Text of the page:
what’s better than seeing wicked cool stuff from research groups?
don box of course.
in classic don box style, he came to talk with our group and opened with the “where do we suck” type mentality — which is quite refreshing and IMO we need more of it.
the discussion varied on a few things, but here was the list of items covered…don box style of course (frank and in scheme)
it was a great and entertaining discussion…thanks to don for attending
update: here's don's take: http://pluralsight.com/blogs/dbox/archive/2006/04/12/21612.aspx
rick rashid from the microsoft research group just came to speak to the group. this wasn’t the typical technology presentation you are used to and there really wasn’t any intention to have “open source” discussions around research ;-), but to show what microsoft does to invest in technology in an altruistic manner and publish work we are doing.
rick’s history comes from MOC among other things and if you are using a mac, you are using code he wrote 23 years ago as he says.
probably the coolest things that rick showed was the research they did in image rendering/editing/whatever. rick showed the groupshot feature which enables you to pick the best parts of various photos and stitch them together in a “best photo” for yourself.
the other image research he showed was stuff like literally taking any photo, highlighting things you don’t want in it and having it completely removed from the photo, but not leaving any voids and having original photos appear that nothing was missing — literally making it look like that person that walked by in the middle of your photo was never there…truly amazing.
he also showed technology by taking a 2D image and being able to move it around to appear to look at the image in 3D — with using the single image — not additional images…it was almost frightening.
but probably the coolest thing was a minority report-esque glass wall…remember the part in that movie where tom cruise moved images, etc. around with his hands jut by pointing at the glass screen? yeah, that’s in the microsoft museum now…friggin unreal. i snapped a vid of jack herrington playing with it here.
the important thing to note is that msft research is a basic research organization — which means academic. their stuff is amazing and rick has said they plan on trying to publish more to the open public…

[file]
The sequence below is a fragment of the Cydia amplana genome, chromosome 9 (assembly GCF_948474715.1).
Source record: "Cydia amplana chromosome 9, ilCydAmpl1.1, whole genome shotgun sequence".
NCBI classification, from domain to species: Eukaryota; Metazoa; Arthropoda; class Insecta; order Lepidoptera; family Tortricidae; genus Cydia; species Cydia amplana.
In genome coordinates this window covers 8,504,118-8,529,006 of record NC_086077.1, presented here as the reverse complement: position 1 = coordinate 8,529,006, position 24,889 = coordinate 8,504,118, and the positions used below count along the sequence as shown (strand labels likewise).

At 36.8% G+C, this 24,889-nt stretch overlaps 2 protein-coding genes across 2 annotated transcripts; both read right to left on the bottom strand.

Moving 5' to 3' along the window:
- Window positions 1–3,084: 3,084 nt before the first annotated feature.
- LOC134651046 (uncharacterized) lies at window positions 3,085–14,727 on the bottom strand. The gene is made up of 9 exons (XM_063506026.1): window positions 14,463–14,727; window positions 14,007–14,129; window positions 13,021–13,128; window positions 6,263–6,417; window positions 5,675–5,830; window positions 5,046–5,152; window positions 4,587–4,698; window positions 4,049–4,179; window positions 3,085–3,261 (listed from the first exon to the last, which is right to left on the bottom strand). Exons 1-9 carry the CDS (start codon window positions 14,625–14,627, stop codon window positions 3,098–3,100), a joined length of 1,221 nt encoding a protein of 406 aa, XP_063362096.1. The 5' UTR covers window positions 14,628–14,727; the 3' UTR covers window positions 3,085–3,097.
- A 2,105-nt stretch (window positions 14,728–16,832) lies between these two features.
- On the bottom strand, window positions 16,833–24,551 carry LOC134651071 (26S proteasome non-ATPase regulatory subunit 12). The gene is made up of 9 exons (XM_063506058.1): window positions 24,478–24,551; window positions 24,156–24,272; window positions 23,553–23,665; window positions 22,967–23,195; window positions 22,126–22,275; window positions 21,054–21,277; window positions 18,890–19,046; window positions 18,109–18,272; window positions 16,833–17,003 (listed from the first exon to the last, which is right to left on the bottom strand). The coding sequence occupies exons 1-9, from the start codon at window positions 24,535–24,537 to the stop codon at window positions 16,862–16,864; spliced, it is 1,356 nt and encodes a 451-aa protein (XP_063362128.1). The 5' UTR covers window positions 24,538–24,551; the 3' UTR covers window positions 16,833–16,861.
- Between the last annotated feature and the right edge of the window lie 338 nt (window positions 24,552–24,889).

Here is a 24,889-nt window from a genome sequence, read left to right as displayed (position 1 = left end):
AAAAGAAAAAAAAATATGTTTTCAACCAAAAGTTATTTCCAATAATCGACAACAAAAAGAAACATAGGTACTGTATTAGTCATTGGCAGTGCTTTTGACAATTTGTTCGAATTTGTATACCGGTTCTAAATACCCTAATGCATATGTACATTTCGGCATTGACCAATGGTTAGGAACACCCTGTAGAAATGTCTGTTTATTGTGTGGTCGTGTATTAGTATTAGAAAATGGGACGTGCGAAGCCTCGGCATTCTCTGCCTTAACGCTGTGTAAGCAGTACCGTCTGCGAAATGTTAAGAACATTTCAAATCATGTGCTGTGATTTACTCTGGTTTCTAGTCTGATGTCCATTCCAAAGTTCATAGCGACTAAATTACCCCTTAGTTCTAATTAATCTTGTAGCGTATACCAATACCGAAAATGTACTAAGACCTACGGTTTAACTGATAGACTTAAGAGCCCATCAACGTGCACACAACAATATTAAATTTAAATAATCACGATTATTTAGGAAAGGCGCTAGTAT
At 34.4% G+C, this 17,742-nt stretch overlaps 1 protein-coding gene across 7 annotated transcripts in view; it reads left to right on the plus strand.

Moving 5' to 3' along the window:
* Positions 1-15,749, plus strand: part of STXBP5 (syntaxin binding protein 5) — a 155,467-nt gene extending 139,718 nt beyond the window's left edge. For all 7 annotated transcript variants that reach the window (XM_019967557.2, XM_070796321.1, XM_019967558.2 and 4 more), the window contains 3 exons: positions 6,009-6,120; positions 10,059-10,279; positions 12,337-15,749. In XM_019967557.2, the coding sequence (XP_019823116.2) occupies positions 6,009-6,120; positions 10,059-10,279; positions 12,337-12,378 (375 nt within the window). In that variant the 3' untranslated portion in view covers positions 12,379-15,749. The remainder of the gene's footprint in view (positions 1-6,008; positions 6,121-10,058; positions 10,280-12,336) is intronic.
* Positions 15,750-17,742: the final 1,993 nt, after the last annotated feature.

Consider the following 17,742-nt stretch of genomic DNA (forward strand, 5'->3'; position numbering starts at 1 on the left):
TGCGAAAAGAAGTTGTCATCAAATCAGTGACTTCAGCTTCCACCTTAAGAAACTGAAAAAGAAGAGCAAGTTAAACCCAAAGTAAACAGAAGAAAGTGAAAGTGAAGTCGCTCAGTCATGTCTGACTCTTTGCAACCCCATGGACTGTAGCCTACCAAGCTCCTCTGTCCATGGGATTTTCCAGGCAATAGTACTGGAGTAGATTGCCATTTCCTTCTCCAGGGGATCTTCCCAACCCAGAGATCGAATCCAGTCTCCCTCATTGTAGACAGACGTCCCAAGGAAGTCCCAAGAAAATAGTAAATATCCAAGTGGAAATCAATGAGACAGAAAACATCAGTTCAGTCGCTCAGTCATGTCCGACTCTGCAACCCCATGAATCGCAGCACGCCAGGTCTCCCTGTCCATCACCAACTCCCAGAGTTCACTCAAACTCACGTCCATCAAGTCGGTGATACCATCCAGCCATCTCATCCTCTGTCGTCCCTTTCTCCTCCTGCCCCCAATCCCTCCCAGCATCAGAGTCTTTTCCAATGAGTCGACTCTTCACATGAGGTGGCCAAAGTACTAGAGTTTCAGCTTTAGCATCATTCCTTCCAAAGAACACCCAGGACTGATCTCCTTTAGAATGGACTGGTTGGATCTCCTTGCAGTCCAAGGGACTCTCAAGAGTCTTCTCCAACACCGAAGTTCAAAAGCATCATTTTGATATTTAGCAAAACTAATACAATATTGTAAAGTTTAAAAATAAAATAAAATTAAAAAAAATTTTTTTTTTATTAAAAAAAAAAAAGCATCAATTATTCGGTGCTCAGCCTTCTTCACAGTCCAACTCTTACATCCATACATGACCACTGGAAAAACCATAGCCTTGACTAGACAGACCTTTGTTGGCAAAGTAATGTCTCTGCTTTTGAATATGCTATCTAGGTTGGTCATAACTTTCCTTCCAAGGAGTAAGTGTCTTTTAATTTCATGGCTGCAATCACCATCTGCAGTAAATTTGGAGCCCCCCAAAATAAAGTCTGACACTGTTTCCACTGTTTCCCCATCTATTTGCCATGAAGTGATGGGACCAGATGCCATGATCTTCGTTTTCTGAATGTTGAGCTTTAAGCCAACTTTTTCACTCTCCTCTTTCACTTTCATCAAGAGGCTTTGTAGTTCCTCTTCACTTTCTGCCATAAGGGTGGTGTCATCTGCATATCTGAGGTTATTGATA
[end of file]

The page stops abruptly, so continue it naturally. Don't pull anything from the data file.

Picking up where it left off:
sitting in a room with people from technorati, apache, open source lab, etc. — this is a great experience. and guess what — it’s on the microsoft campus!
we just got done listening to bill hilf, who leads open source initiatives/learnings at microsoft — what a great exchange of questions comments. seriously, the questions asked were raw, and the answers given were equally raw. i loved bill’s style of not evading any question — he genuinely didn’t know some answers, but also didn’t hide some reasons around why we do things we do.
next up — microsoft research head, rick rashid
today is the start of the first day of the second microsoft technology summit (mts06).
what is mts? well it’s an opportunity we (msft) take to invite the more broader audiences outside of microsoft (read: generally the ‘anything but microsoft’ crowd) to redmond to have a 2–day conversation with key technologists within microsoft.
is the goal to convert the attendees? no. although admittedly that would be a great byproduct for us…but NOT the goal at all. the goal is to help change perception of what we are doing, and to mainly listen. we are listening to the feedback from this crowd. will it immediately impact change in the short term for products that are in the path of completion? probably not to be honest…but it *will* influence.
the hosts for this event are the technologist elite: don box, chris anderson, anders hejlsberg, rick rashid, jim gray, scott guthrie, bill hilf, etc, etc. — these are the people that are at the right levels in the right areas to hear the feedback.
i’ll try to report as much as i can from the event — it should be interesting. to protect the privacy of the attendees, i won’t iterate through them, but know that the java, linux, php elite are here. the influencers in apache are here. community leaders in open source movements are here. if they aren’t…they were likely invited and had some conflicts. a very small crowd (52 from around the world).
i’m in bellevue, wa and while walking down the street i noticed little weird boxes on the streets near the trees:
as i looked closer i noticed they were electrical boxes:
this is a city prepared for (presumably) holiday lights — each tree planter had it’s own box…interesting.